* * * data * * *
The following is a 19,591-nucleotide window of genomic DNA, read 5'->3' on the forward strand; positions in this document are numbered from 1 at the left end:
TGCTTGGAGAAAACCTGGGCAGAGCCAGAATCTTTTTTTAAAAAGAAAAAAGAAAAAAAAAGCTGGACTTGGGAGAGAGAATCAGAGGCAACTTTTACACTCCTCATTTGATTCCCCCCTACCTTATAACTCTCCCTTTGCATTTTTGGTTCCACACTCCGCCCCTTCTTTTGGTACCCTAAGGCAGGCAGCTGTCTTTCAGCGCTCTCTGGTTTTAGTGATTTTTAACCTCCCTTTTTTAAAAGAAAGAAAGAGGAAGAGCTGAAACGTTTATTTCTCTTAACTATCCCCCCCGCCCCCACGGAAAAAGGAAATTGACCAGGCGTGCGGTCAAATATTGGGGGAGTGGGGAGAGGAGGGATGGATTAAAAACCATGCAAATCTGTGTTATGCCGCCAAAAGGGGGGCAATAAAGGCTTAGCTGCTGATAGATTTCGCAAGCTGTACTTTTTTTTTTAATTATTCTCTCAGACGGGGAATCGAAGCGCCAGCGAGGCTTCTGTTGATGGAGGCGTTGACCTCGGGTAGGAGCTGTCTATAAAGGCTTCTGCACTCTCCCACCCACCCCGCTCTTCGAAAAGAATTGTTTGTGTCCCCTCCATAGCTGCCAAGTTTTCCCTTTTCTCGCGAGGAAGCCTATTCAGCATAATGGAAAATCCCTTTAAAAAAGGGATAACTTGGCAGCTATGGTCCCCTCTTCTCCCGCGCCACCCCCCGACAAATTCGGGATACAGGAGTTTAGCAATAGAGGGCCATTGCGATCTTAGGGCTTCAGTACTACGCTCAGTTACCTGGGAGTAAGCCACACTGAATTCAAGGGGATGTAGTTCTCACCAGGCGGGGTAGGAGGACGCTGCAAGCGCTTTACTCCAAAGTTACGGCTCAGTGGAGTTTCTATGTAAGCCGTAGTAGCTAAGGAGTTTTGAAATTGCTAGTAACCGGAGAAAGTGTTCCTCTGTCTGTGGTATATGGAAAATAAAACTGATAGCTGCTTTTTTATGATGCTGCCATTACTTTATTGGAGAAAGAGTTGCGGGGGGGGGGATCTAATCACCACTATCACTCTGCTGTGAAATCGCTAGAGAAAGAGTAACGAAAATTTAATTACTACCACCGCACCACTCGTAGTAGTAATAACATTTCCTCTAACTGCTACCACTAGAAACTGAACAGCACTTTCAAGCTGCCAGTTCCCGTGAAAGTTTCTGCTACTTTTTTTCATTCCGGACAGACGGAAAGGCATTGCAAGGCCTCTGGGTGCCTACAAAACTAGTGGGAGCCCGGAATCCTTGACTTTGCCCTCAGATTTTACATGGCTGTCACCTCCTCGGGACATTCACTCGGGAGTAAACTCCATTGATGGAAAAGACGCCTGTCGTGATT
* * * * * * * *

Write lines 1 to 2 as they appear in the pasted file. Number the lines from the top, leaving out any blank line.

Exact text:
The following is a 19,591-nucleotide window of genomic DNA, read 5'->3' on the forward strand; positions in this document are numbered from 1 at the left end:
TGCTTGGAGAAAACCTGGGCAGAGCCAGAATCTTTTTTTAAAAAGAAAAAAGAAAAAAAAAGCTGGACTTGGGAGAGAGAATCAGAGGCAACTTTTACACTCCTCATTTGATTCCCCCCTACCTTATAACTCTCCCTTTGCATTTTTGGTTCCACACTCCGCCCCTTCTTTTGGTACCCTAAGGCAGGCAGCTGTCTTTCAGCGCTCTCTGGTTTTAGTGATTTTTAACCTCCCTTTTTTAAAAGAAAGAAAGAGGAAGAGCTGAAACGTTTATTTCTCTTAACTATCCCCCCCGCCCCCACGGAAAAAGGAAATTGACCAGGCGTGCGGTCAAATATTGGGGGAGTGGGGAGAGGAGGGATGGATTAAAAACCATGCAAATCTGTGTTATGCCGCCAAAAGGGGGGCAATAAAGGCTTAGCTGCTGATAGATTTCGCAAGCTGTACTTTTTTTTTTAATTATTCTCTCAGACGGGGAATCGAAGCGCCAGCGAGGCTTCTGTTGATGGAGGCGTTGACCTCGGGTAGGAGCTGTCTATAAAGGCTTCTGCACTCTCCCACCCACCCCGCTCTTCGAAAAGAATTGTTTGTGTCCCCTCCATAGCTGCCAAGTTTTCCCTTTTCTCGCGAGGAAGCCTATTCAGCATAATGGAAAATCCCTTTAAAAAAGGGATAACTTGGCAGCTATGGTCCCCTCTTCTCCCGCGCCACCCCCCGACAAATTCGGGATACAGGAGTTTAGCAATAGAGGGCCATTGCGATCTTAGGGCTTCAGTACTACGCTCAGTTACCTGGGAGTAAGCCACACTGAATTCAAGGGGATGTAGTTCTCACCAGGCGGGGTAGGAGGACGCTGCAAGCGCTTTACTCCAAAGTTACGGCTCAGTGGAGTTTCTATGTAAGCCGTAGTAGCTAAGGAGTTTTGAAATTGCTAGTAACCGGAGAAAGTGTTCCTCTGTCTGTGGTATATGGAAAATAAAACTGATAGCTGCTTTTTTATGATGCTGCCATTACTTTATTGGAGAAAGAGTTGCGGGGGGGGGGATCTAATCACCACTATCACTCTGCTGTGAAATCGCTAGAGAAAGAGTAACGAAAATTTAATTACTACCACCGCACCACTCGTAGTAGTAATAACATTTCCTCTAACTGCTACCACTAGAAACTGAACAGCACTTTCAAGCTGCCAGTTCCCGTGAAAGTTTCTGCTACTTTTTTTCATTCCGGACAGACGGAAAGGCATTGCAAGGCCTCTGGGTGCCTACAAAACTAGTGGGAGCCCGGAATCCTTGACTTTGCCCTCAGATTTTACATGGCTGTCACCTCCTCGGGACATTCACTCGGGAGTAAACTCCATTGATGGAAAAGACGCCTGTCGTGATT